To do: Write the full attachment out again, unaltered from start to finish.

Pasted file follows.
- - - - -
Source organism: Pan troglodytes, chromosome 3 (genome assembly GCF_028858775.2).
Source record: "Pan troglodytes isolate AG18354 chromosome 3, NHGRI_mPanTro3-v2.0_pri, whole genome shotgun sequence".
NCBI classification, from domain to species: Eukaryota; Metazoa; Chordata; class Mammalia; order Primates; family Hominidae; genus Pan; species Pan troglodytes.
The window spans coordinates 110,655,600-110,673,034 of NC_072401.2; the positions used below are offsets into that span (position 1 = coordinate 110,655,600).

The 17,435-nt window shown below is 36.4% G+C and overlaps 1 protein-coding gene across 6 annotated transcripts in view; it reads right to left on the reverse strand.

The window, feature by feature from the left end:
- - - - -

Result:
Source organism: Pan troglodytes, chromosome 3 (genome assembly GCF_028858775.2).
Source record: "Pan troglodytes isolate AG18354 chromosome 3, NHGRI_mPanTro3-v2.0_pri, whole genome shotgun sequence".
NCBI classification, from domain to species: Eukaryota; Metazoa; Chordata; class Mammalia; order Primates; family Hominidae; genus Pan; species Pan troglodytes.
The window spans coordinates 110,655,600-110,673,034 of NC_072401.2; the positions used below are offsets into that span (position 1 = coordinate 110,655,600).

The 17,435-nt window shown below is 36.4% G+C and overlaps 1 protein-coding gene across 6 annotated transcripts in view; it reads right to left on the reverse strand.

The window, feature by feature from the left end: